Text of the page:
Religion and science were two opposing forces during the Age of Enlightenment. In the eyes of scientists, religion was perceived as a dogma that was old and inaccurate. At the same time, religious practitioners viewed scientists as ungodly men. Today, however, the Catholic view of creation and scientific evidence accord with each other. This paper discusses the notion of creation in the context of both science and Catholicism.
The central belief about creation in Christianity is Creatio ex Nihilo, which means “creation from nothing” (Anderson and Bockmuehl 2). God, in His volitional act, functions as the Creator who created all things from non-existence. According to Christianity, God transferred everything from non-existence to the state of being (“Views on Creation”). At the same time, God also acts as the primary motivation for the existence of the world. It is believed that God was not obliged to create the universe; He was not conditioned by any internal necessity (“Views on Creation”). It was His free choice, a gift of God because of the abundance of love.
The creation process is described in the first three chapters of the first book of the Bible – the Book of Genesis. The interpretation of biblical texts on creation is not only a specific theological issue but is also directly related to the scientific and social realities of the modern world. The way biblical narratives are perceived has a significant influence on both the understanding of religious followers about creation and their attitude to modern science.
In particular, perception influences what people think about the achievements of evolutionary science, as well as various social processes related to this subject. In Catholicism, the opening chapters of Genesis are not perceived as an explicit description of the process of creation but are seen to be an allegory (Mitchell 73). The head of the Roman Catholic Church, Francis, acknowledged the theory of evolution and the Big Bang, and, at the same time, clarified that God is not a wizard with a magic wand (Mitchell 73). The Pope emphasized that scientific theories of the origin and development of life do not contradict the teachings of the church.
From a scientific point of view, evolution is a central aspect of creation. Usually, this term is associated with Darwin’s theory of biological evolution (Morris 17). However, as many scientists claim, the creation and change process that encompasses stars, planets, and galaxies is also an evolution (Morris 15). Edwin Hubble, a prominent American astronomer, discovered that stars and other objects in distant space are moving away from the Earth in every direction (Morris 18). This discovery implied that the universe is expanding in all directions. Furthermore, it also means that, at some point in history, the universe was a single entity, until it started growing. These findings led to the formulation of the Bing Bang theory.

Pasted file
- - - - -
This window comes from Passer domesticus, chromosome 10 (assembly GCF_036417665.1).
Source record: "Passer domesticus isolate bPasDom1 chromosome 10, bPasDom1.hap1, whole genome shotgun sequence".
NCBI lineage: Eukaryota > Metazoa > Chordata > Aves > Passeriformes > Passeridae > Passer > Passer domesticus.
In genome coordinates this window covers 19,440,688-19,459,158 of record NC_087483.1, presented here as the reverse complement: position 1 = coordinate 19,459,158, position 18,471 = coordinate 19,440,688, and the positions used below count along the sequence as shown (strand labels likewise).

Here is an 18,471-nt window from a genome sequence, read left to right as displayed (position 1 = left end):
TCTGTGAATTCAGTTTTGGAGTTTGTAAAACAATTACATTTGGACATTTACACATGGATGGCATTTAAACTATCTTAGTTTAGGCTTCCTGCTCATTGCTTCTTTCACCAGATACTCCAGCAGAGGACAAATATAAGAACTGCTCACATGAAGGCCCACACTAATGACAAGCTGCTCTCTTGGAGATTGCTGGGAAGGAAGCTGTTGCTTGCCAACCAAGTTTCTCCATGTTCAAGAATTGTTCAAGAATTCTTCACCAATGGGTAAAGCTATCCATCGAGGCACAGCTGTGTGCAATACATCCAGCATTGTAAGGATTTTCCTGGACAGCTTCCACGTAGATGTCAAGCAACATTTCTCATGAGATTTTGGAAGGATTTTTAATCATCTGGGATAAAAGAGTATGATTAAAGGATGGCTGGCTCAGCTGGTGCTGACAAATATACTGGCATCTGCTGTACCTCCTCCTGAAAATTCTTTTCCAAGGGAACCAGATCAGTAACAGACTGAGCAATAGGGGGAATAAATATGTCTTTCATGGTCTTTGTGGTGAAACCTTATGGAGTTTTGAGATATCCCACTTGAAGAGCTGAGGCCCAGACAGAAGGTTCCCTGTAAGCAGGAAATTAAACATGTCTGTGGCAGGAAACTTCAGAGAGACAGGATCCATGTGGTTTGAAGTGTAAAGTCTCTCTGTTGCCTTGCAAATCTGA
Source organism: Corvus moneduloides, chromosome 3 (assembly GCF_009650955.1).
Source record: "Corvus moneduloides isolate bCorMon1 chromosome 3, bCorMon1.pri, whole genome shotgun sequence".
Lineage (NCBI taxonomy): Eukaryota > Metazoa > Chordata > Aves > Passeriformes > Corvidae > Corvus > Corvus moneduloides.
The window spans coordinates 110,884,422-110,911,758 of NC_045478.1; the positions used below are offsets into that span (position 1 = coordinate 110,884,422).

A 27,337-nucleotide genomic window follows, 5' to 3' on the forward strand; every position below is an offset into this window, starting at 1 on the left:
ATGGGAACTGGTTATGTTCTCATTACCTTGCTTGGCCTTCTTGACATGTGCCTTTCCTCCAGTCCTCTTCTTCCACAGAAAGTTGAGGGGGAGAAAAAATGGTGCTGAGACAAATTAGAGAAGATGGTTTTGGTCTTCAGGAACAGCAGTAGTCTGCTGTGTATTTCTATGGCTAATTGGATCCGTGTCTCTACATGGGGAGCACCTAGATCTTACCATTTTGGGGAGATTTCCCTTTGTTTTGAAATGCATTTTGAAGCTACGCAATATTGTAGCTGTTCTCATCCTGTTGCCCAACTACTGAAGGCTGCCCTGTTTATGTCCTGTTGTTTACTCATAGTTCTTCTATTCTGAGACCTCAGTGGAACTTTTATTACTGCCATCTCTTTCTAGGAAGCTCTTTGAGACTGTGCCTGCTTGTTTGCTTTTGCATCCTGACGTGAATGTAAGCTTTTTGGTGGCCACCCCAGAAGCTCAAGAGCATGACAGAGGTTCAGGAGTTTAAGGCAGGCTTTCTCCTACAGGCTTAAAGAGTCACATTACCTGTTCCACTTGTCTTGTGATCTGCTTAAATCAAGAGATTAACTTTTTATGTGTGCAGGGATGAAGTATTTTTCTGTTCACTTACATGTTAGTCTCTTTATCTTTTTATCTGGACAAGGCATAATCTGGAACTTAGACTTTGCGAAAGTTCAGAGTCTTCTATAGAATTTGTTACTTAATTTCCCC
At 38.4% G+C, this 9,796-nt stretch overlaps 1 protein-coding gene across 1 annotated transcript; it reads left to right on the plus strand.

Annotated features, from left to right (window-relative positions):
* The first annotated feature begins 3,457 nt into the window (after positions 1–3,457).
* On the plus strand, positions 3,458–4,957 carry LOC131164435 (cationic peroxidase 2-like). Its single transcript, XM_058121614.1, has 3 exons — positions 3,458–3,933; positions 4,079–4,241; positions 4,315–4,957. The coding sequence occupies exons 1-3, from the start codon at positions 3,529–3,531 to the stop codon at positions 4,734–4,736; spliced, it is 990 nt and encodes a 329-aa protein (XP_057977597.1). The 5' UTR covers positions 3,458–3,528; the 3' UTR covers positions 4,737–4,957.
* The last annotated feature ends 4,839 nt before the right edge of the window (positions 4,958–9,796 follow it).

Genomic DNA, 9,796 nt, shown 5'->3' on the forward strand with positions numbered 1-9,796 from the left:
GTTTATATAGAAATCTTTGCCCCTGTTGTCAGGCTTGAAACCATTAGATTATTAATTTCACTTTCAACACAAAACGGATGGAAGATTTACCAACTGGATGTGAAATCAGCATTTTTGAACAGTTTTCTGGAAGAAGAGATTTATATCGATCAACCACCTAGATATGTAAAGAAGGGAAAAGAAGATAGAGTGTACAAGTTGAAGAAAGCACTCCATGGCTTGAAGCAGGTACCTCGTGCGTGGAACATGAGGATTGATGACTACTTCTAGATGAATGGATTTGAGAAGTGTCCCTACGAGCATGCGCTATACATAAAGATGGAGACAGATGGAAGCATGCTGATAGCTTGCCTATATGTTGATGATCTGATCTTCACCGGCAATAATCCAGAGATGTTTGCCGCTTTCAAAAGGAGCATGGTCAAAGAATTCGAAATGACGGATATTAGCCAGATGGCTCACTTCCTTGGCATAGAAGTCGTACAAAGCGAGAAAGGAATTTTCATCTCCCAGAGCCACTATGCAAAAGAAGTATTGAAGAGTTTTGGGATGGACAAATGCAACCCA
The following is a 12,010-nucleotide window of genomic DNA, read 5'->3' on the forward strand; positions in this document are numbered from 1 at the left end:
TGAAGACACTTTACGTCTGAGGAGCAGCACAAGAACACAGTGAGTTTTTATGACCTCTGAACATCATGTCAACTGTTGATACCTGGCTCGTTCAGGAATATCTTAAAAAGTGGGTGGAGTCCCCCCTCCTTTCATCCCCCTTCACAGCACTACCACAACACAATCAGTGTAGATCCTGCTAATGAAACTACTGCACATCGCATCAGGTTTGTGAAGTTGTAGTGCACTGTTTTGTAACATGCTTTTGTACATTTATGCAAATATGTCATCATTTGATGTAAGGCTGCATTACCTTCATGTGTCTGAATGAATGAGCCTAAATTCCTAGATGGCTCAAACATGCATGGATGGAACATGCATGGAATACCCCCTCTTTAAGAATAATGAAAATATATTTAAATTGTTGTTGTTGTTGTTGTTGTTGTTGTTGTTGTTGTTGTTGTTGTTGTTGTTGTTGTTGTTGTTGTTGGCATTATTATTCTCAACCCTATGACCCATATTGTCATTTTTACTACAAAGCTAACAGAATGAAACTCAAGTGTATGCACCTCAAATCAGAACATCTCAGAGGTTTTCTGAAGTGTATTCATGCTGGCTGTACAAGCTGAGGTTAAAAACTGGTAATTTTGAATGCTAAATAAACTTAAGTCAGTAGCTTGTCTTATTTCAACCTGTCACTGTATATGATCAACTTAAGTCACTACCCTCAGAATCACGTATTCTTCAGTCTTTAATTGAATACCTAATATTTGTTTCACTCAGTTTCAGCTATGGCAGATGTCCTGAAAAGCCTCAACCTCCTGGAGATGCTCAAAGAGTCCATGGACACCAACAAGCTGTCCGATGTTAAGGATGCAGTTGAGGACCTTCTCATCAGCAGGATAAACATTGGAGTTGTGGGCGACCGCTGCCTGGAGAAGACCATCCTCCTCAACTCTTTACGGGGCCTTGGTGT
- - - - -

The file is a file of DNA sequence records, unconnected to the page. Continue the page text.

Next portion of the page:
Currently, this theory is the primary explanation of how the universe began. Scientists were even able to estimate the age of the universe – according to researchers, the Big Bang occurred 14 billion years ago (Morris 18). Before the explosion, the world was a singularity – a dense and hot point existing in oblivion. It is not yet possible to perceive what nothingness is, and it is not possible to determine what caused the explosion and how the laws of physics were created. Thus, science, too, opens doors for learning about creation from theological studies.
How the Views Work Together
Science does not deny the existence of God – at some points, it even necessitates His presence. For instance, a popular argument in natural philosophy, a cosmological argument, says that causation cannot be infinite, and there should be a single point from which all beings, events, and objects were caused. God fits excellently into this context and serves as the ultimate beginning of all creation. The Catholic view of creation does not deny the scientific discoveries and urges that the Bible should be studied alongside science. In scientific terms, it would mean that the Big Bang was caused by God and evolution of all objects in the universe is also governed by God.
Theologists and scientists often disagree about the evolutionary theory. While the theologists say that the human being did not come from apes, Darwinists claim otherwise. However, the dynamic nature of God’s creations is described in the Bible – “As for mortals, their days are like grass; they flourish like a flower of the field” (The Bible, Psalm 103:15-16). Therefore, it can be concluded that science and Christian beliefs meet at many points and should move in parallel (Wall 32). Science can be used to provide a more accurate interpretation of biblical narratives.
Creation is described in the Book of Genesis, and many perceive the narrative as a literary depiction of how the world was formed. Scientists, on the other hand, explain the universe origins by the Big Bang theory. Catholics believe that that scientific explanation does not contradict with the biblical narratives because the texts should be perceived as an allegory. Science, too, does not deny the existence of God; therefore, science and religion can complement each other in explaining how the universe began.
Anderson, Gary A., and Markus Bockmuehl, editors. Creation Ex Nihilo: Origins, Development, Contemporary Challenges. University of Notre Dame Press, 2017.
Mitchell, Donald. “Catholic Theology of Creation: Nature’s Value and Relation to Humankind.” Journal of Dialogue and Culture, vol. 4, no. 2, 2015, pp. 70-74.
Morris, James A. “A Biologist’s View of Creation.” Open Journal of Philosophy, vol. 9, no. 1, 2018, pp. 15-34.
The Bible. New International Version, Biblica, 2011.
“Views on Creation.” BBC, 2020. Web.
Wall, Timothy. “Is Creation Complete? A Critique of Continuing Creation.” Challenging Religious Issues, vol. 15, no. 1, 2019, pp. 29-34.